While the crafting menus leave something to be desired, the game’s environments remind me of earlier renditions of something similar to those of Elden Ring or Skyrim. The abilities menu at the bottom of the screen isn’t the most aesthetic, but hopefully, they can update this once the Open Alpha comes out. The environments are on par with many of today’s Open World gaming experiences, while the menu at the bottom looks a lot like World of Warcraft’s, it’s an interesting design choice that doesn’t really make sense but also doesn’t take away from the gameplay itself.
There’s nothing special to talk about in terms of audio. I’m a personal fan of game developers giving their characters iconic lines that fans can yell out to other fans in ComicCons. Spellcasting doesn’t have any iconic lines in the same way Skyrim did. You’ll know what I mean if you remember playing a dragon born screaming, “Fus Ro Dah!”.
Permadeath is not a new mechanic. We have games like XCOM: Enemy Unknown, Wasteland 2, and DayZ are all notorious for the level of lethality they’ve introduced to the gaming world.
In 9lives Arena, however, death is dealt with a little differently. Each defeat in the Inferno Arena means you’ve lost a life, of which you have nine. If or when your character finally loses its ninth and final battle, it will turn into a statue with all its statistics.
This is an exciting way to introduce permadeath without making everything “too” high stakes. 9 lives, in my opinion, is more than a generous amount of stamina to learn about your character’s playstyle and how to beat different builds.
Once you get to the last couple of lives, the pressure ups the ante. At this point, you should deeply understand how your character works – though this may not be true for your first 1 to 2 builds. Take this time to get used to the Inferno Arena and build up your experience with your character because even if you had to grind your way through 30 levels to get to where you are, everyone else had to do the same thing. I think that, in this sense, grinding to level 30 doesn’t provide a unique skill development or experience advantage.
As someone who’s played many competitive games, I was never afraid of people with high-level accounts. I was more afraid of “one tricks” and “insta-lock” players who know their characters’ limits like the back of their hands – because hours played on the game doesn’t always equal experience or skill.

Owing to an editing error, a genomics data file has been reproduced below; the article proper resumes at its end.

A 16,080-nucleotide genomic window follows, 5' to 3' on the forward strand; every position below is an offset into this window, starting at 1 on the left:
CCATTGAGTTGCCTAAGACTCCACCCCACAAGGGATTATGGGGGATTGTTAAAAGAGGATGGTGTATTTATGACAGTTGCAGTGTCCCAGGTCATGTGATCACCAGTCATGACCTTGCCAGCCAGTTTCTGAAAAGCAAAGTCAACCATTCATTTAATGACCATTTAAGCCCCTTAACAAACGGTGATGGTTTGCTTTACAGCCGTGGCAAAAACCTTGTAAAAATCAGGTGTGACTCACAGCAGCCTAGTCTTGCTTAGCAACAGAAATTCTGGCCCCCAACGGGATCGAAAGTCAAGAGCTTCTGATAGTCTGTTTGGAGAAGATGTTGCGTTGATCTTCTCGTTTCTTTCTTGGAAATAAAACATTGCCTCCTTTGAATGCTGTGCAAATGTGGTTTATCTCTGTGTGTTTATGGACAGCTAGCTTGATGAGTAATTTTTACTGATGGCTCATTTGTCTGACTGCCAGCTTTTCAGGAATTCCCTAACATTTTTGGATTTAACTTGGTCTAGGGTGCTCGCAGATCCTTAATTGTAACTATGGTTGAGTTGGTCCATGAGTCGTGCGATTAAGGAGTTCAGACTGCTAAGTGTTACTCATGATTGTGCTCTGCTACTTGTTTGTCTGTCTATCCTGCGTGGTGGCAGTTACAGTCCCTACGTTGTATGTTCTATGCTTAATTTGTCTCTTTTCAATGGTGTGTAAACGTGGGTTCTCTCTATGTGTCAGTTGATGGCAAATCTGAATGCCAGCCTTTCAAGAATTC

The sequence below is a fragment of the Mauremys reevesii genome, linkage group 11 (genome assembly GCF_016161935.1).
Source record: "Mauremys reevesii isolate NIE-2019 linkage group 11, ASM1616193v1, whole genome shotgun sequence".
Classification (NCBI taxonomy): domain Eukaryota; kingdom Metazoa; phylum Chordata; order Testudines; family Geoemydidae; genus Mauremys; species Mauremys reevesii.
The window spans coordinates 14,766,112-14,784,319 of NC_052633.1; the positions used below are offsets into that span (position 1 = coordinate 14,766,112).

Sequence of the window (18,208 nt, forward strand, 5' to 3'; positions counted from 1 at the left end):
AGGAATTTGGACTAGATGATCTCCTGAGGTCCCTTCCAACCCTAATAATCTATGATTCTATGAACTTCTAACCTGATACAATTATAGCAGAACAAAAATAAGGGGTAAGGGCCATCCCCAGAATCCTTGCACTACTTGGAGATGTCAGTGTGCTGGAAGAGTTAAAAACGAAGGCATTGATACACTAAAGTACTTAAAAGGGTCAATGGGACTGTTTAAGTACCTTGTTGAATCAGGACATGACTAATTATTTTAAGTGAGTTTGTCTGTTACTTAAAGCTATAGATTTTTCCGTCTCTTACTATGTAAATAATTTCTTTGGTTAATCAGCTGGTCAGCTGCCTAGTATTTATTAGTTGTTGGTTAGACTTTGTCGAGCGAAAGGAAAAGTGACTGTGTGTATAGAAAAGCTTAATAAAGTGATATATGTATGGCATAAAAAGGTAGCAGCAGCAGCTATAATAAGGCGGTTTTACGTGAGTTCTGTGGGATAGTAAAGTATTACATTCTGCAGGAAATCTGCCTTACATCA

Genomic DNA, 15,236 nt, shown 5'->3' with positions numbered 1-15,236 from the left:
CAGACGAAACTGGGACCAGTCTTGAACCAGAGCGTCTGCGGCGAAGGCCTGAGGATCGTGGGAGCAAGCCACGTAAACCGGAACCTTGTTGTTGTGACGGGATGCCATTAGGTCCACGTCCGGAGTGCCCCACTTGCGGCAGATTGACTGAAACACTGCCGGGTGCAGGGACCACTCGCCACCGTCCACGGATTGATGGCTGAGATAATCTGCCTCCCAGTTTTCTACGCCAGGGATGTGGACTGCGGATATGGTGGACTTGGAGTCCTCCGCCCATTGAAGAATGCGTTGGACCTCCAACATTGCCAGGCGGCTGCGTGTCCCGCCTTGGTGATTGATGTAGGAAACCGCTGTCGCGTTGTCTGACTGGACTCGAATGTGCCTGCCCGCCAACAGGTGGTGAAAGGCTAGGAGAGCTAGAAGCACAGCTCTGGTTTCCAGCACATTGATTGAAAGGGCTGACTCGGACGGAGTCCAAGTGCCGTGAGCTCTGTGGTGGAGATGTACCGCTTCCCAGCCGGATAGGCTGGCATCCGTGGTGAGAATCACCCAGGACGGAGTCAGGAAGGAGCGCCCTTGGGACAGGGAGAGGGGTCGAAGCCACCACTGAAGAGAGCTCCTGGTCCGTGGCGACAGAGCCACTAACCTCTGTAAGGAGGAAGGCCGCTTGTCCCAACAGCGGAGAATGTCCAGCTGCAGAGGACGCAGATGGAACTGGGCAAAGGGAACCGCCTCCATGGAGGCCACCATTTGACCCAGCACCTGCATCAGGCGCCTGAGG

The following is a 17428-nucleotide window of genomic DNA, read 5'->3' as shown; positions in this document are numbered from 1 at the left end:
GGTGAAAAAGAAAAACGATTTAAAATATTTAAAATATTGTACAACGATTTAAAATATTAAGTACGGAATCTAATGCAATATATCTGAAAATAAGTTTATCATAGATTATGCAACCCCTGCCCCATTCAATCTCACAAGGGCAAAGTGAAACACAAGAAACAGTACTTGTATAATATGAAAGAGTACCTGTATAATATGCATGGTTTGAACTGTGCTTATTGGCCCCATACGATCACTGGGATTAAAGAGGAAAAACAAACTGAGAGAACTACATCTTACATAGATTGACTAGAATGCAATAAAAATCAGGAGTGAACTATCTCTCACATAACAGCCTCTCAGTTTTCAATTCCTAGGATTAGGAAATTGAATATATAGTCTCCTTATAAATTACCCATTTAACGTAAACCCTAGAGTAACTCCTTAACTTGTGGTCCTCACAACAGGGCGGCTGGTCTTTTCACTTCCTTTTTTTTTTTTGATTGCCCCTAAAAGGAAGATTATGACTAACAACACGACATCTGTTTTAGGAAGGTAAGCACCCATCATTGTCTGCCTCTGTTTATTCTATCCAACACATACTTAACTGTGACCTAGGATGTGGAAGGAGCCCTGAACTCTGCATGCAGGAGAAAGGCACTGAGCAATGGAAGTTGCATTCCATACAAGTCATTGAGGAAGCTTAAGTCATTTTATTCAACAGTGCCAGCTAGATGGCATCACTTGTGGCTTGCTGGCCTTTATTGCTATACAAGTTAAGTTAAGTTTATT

As with all games, the only way to win long-term is to find advantages where it matters: the Inferno Arena.
No Fixed Classes
There’s no such thing as fixed classes in 9Lives Arena; you can build a character in whatever way you want – each with different spell slots, weapon arts, and spirit animals. The usual Archetypes of Warriors, Rogues, and Mages will make the majority of player-created hybrids.
For security purposes, heroes will come as next-generation ERC-1155 tokens stored on each player’s blockchain.
While having no fixed classes theoretically sounds like an exciting concept, I’m sure that you’ll find the usual builds and archetypes that one will find in other RPGs. Looking at the available attributes for character building, it’s clear that the development team expects the players to choose one archetype or another.
Take, for example, a Bruiser built with a Tiger spirit animal, a two-handed sword, and the spells: charge, earthquake, cleanse, etc. This is personally the build I normally go for in these types of games because they provide the most “immersive” experience in hand-to-hand combat and give you a deep experience of the gameplay. I learned this trick when Skyrim released the official guide to the game and recommended a two-handed wielding Njord to get the full RPG experience.
They were right.
This isn’t necessarily a build recommended by 9Lives, but it’s clear that it’s one of the builds they expect their players to build based on the given abilities and spirit animals.
If anything, it would have been better if 9Lives did something similar to League of Legends, where skill trees provide distinct advantages and interesting interactions amongst gained abilities.
Offline Resource Gatherer